Given the chop! Wood burners effectively banned in new and refurbished London homes under Sadiq Khan’s new air quality rules
- Guidance from mayor Sadiq Khan sets an air quality limit to reduce pollution
- Large home and office developments can no longer use wood or solid fuels
Wood burners have effectively been banned in new and refurbished buildings in London.
Planning guidance from mayor Sadiq Khan sets an air quality limit that means large home and office developments can no longer use wood or solid fuels.
Mr Khan said: ‘Toxic air is a matter of life and death and I have made it a top priority as mayor to tackle London’s air pollution and the climate crisis.’
There are believed to be 1.5million wood-burning stoves in the UK, with up to 200,000 sold each year.
One Labour MP who supports the idea likened wood burners to passive smoking, saying people who owned them risked their neighbours’ health.
Planning guidance from mayor Sadiq Khan sets an air quality limit that means large home and office developments can no longer use wood or solid fuels
The guidance will only apply to new buildings and refurbishments large enough to trigger a planning application, so people wanting to buy wood burners for existing homes would still be able to do so.
The new Air Quality Neutral (AQN) guidance states that all new developments in London must not contribute to net air pollution.
That means minimising emissions from heating and transport, for example by installing solar panels or including cycle paths.
The guidance states: ‘The benchmark emission rate for particulate matter is zero.
‘Any development that uses solid or liquid fuels for primary or secondary heating will therefore not be Air Quality Neutral and will require mitigation or offsetting.’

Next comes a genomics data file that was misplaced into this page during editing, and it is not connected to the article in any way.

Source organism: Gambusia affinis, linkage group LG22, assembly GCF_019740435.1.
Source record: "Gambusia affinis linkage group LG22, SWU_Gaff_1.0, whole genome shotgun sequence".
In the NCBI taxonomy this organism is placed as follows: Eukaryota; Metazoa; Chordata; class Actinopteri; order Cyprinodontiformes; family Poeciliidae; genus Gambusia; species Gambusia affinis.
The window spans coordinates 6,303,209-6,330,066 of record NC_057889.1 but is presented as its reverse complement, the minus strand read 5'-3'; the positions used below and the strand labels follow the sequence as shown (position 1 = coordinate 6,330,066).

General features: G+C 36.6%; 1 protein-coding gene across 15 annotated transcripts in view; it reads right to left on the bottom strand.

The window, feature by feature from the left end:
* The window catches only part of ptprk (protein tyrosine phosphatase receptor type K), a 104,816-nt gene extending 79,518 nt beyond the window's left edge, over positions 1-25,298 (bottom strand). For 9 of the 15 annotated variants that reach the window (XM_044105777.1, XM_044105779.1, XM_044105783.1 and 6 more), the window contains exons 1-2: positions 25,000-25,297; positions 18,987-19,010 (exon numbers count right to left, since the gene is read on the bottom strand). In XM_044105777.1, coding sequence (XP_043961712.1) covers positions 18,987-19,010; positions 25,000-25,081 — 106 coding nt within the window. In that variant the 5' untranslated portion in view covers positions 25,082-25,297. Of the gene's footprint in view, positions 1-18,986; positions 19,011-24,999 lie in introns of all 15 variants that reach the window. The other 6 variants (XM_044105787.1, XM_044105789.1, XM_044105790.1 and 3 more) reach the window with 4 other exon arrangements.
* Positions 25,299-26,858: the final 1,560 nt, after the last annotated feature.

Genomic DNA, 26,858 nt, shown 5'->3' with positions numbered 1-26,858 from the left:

Meanwhile England’s Chief Medical Officer, Sir Chris Whitty, has called for a greater focus on indoor pollution in public spaces.
Writing in the journal Nature, Sir Chris, along with Alastair Lewis, a professor of atmospheric chemistry at the University of York, and Dr Deborah Jenkins, a specialist registrar in public health at the Department of Health, state: ‘For outdoor air pollution, improved standards and regulations, guided by science, have over the past three decades markedly driven down emissions of particulates, nitrogen oxides and sulphur dioxide in many parts of the world.
There are believed to be 1.5million wood-burning stoves in the UK, with up to 200,000 sold each year
‘Indoor air pollution hasn’t received the same attention, even though it might cause almost as many deaths globally – 3.2 million in 2020, according to the World Health Organisation, compared with around 3.5 million linked to polluted outdoor air.
‘In industrialised nations, most people spend 80 to 90 per cent of their time indoors – in private homes as well as in public spaces such as schools, workplaces, transport hubs, hospitals and supermarkets.
‘Such spaces are typically not subject to legally enforceable ambient air-quality standards.’
The authors suggest options which could be considered to cut air pollution include replacing gas cookers with electric stoves, or reformulating products – for example, changing sprays such as deodorants and air fresheners which contain butane and propane.
They say wood burners and fires emit large amounts of particulate matter, while fabrics and furniture give off chemicals that can irritate the lungs and eyes, and compounds are released from paints, carpets and wood treatments.
The authors conclude: ‘Monitoring the indoor environment for pollution should become standard practice in public spaces.
‘Indoor emission inventories need urgent investment.’
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